A brain aneurysm is a balloon-like bulge occurring in the artery—the blood vessel that delivers oxygen-rich blood—located in the brain area.
Usually, people are not born with brain aneurysm as it often develops after the age of 40. This deformation usually develops at branching points of an artery where there is a weak or thin spot and where there is a constant pressure from blood flow.
Brain aneurysm often enlarges slowly and becomes weaker as it grows, just as a balloon becomes weaker as it stretches.
Brain aneurysm often has no symptom. Most cases are accidentally caught during head imaging tests such as computed tomographic angiography or magnetic resonance angiography.
However, as brain aneurysm enlarges, it can produce headaches or localized pain. If a brain aneurysm gets very large, it may produce pressure on the normal brain tissue or adjacent nerves and could cause difficulty with vision, numbness or weakness of an arm or leg, difficulty with memory or speech, or seizures.
If an individual complains of these symptoms, the doctor would usually order a more reliable test called a diagnostic cerebral angiogram. In this test, the patient lies on an X-ray table as a small tube is inserted through a blood vessel in the leg and guided into each of the blood vessels in the neck that go toward the brain.
A dye is then injected and pictures are taken of all of the blood vessels in the brain. While this test is slightly more invasive and less comfortable, the diagnostic cerebral angiogram is the most reliable way to detect all types and sizes of aneurysms present in the brain area.
Since rupturing is the only thing that could provide a clue of a brain aneurysm’s existence, these imaging tests are now regarded as an important lifesaver.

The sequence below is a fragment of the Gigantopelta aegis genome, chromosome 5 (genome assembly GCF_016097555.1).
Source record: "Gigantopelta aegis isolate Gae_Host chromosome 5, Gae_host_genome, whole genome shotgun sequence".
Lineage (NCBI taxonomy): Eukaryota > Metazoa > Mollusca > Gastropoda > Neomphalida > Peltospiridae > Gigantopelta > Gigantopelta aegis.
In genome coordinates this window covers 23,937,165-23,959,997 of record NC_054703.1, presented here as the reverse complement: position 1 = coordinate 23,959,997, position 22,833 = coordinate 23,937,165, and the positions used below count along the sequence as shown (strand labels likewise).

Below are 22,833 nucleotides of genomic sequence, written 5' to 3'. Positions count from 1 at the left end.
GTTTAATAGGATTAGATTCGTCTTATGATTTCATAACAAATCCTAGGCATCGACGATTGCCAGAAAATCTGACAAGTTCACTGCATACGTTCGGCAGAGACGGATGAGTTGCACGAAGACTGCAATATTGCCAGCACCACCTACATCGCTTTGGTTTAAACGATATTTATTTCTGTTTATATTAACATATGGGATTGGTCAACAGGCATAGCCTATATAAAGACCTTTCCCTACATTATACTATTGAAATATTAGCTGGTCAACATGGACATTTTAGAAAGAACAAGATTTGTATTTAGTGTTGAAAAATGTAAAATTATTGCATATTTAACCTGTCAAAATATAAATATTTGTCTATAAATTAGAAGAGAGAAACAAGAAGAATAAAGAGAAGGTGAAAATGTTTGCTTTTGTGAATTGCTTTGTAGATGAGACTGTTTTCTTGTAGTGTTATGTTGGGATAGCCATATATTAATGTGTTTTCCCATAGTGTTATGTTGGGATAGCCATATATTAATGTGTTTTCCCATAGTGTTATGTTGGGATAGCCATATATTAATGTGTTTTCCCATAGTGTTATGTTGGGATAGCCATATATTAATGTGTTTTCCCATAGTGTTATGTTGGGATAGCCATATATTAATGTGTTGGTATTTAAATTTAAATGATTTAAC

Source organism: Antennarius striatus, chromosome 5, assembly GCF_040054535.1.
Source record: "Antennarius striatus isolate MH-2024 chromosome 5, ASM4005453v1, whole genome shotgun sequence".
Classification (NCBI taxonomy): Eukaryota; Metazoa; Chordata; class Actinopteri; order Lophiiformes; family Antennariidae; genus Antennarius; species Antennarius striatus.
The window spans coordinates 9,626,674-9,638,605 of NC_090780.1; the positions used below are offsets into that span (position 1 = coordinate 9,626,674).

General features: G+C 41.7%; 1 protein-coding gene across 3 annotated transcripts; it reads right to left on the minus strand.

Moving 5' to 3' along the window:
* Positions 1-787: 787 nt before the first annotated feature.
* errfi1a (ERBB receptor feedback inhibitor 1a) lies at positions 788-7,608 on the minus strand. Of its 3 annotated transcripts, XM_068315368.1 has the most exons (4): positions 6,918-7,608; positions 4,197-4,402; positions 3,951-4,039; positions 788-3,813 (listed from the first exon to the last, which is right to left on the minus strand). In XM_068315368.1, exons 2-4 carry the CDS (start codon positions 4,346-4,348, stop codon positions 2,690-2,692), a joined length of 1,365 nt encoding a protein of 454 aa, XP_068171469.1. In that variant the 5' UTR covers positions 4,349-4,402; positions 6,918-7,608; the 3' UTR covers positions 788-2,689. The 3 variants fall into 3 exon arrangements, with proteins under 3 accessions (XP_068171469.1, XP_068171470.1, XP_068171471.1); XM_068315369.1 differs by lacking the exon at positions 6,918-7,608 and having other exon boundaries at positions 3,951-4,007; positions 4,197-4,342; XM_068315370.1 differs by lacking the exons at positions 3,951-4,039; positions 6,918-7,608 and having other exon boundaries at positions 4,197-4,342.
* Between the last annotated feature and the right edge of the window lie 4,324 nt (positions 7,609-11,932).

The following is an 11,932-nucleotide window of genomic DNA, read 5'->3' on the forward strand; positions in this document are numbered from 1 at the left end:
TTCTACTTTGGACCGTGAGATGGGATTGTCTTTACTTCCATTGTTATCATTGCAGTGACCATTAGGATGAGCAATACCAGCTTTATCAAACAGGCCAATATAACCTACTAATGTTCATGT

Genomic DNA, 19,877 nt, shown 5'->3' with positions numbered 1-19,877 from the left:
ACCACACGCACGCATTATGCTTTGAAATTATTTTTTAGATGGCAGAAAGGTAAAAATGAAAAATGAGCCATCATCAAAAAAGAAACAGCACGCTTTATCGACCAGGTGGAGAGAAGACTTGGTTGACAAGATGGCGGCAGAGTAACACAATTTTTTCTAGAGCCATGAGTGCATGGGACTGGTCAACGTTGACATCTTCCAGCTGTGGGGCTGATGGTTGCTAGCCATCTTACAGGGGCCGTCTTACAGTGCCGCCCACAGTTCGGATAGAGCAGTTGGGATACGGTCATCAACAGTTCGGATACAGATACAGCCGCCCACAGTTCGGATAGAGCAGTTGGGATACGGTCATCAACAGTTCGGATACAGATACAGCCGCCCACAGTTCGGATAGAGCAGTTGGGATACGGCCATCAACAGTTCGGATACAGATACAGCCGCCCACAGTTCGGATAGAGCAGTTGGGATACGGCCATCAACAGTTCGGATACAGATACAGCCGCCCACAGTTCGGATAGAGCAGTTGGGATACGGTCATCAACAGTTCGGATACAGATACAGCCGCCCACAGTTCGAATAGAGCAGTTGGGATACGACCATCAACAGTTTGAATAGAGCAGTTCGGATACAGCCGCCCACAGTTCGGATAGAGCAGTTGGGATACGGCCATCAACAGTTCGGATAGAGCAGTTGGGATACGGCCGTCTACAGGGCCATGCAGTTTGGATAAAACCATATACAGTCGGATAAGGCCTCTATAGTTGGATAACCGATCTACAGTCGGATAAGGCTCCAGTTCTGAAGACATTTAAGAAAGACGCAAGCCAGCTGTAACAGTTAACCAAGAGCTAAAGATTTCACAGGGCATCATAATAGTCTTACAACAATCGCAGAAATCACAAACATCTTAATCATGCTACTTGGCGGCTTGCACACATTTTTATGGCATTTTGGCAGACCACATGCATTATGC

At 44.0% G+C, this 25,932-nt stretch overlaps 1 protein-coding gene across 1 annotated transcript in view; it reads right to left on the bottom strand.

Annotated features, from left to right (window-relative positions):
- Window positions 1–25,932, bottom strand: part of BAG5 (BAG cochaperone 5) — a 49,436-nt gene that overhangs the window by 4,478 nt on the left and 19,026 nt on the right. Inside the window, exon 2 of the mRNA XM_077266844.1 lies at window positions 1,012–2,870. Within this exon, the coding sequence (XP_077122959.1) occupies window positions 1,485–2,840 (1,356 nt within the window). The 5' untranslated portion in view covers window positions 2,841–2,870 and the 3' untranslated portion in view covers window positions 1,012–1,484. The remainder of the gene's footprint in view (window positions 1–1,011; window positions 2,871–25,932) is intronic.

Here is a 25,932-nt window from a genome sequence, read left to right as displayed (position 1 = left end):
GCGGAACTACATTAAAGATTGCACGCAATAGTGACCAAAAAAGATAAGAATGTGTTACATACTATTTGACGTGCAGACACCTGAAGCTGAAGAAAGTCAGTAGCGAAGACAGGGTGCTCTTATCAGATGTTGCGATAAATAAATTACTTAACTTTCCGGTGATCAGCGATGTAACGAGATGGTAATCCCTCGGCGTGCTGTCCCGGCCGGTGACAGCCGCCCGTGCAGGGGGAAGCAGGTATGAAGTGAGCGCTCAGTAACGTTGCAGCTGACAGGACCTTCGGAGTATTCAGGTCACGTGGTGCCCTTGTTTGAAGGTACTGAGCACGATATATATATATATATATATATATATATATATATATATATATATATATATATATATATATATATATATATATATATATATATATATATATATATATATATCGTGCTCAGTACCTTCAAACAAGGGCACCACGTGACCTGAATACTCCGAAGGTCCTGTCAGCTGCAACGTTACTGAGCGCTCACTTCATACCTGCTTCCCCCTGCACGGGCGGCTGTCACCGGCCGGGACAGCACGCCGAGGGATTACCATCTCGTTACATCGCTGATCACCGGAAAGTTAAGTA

While experts have many opinions on why brain aneurysm bleeds or when exactly it will bleed, these conditions are often cited as possible causes: high blood pressure often due to heavy lifting or straining; strong emotions like when an individual becomes too upset or angry; and the regular use of blood “thinners” (such as warfarin) as well as some medications and prescription drugs.
The victim will often complain of having the “worst headache of his or her life,” which is then followed by nausea, vomiting, trouble speaking or understanding language, vision problems and then coma.
At this stage, the individual should now be in a hospital as there is up to 40-percent chance of death if the ruptured brain aneurysm is not taken care of surgically.
This is because, once blood enters the brain and the space around it, brain tissues swell or are subjected to increased pressure. Blood can also irritate and cause normal blood vessels to constrict, causing interruption of normal blood flow to the brain tissue.
Treating brain aneurysm— installing a surgical clip around its base, employing drugs to prevent seizures as well as control headaches and blood pressure—centers around the prevention of rebleeding of the ruptured bulge or making sure there is no pressure that could press brain tissues.
Because ruptured brain aneurysms are often deadly—about 25 percent of people die within one day, and another 25 percent die within about three months and of those who survive, about 25 percent will have some sort of permanent disability—experts suggest individuals to be proactive.
If an individual has a higher risk of developing the condition such as regular cigarette use, having a history of brain aneurysms in closely related family members, high blood pressure, arteriosclerosis or hardening of the arteries, or experiencing symptoms related to brain aneurysm, the person is advised to see a doctor and discuss the possibility of having the brain arteries examined via imaging.